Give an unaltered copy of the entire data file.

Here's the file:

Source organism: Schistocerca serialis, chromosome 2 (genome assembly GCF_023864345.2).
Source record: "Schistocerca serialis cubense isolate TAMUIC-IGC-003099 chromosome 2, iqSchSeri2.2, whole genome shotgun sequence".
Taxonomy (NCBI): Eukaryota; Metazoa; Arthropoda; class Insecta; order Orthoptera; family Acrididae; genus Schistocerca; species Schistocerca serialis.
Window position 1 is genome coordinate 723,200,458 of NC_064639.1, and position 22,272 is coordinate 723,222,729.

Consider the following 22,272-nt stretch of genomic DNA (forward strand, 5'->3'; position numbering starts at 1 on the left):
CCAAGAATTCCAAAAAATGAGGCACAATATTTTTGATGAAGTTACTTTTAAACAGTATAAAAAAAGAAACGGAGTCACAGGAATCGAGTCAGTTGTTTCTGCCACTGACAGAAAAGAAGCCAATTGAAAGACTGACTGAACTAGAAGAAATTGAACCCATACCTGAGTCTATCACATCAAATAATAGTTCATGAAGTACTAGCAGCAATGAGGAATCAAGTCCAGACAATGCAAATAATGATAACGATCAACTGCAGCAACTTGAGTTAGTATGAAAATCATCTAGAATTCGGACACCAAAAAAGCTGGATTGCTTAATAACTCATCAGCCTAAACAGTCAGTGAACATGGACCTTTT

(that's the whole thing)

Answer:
Source organism: Schistocerca serialis, chromosome 2 (genome assembly GCF_023864345.2).
Source record: "Schistocerca serialis cubense isolate TAMUIC-IGC-003099 chromosome 2, iqSchSeri2.2, whole genome shotgun sequence".
Taxonomy (NCBI): Eukaryota; Metazoa; Arthropoda; class Insecta; order Orthoptera; family Acrididae; genus Schistocerca; species Schistocerca serialis.
Window position 1 is genome coordinate 723,200,458 of NC_064639.1, and position 22,272 is coordinate 723,222,729.

Consider the following 22,272-nt stretch of genomic DNA (forward strand, 5'->3'; position numbering starts at 1 on the left):
CCAAGAATTCCAAAAAATGAGGCACAATATTTTTGATGAAGTTACTTTTAAACAGTATAAAAAAAGAAACGGAGTCACAGGAATCGAGTCAGTTGTTTCTGCCACTGACAGAAAAGAAGCCAATTGAAAGACTGACTGAACTAGAAGAAATTGAACCCATACCTGAGTCTATCACATCAAATAATAGTTCATGAAGTACTAGCAGCAATGAGGAATCAAGTCCAGACAATGCAAATAATGATAACGATCAACTGCAGCAACTTGAGTTAGTATGAAAATCATCTAGAATTCGGACACCAAAAAAGCTGGATTGCTTAATAACTCATCAGCCTAAACAGTCAGTGAACATGGACCTTTT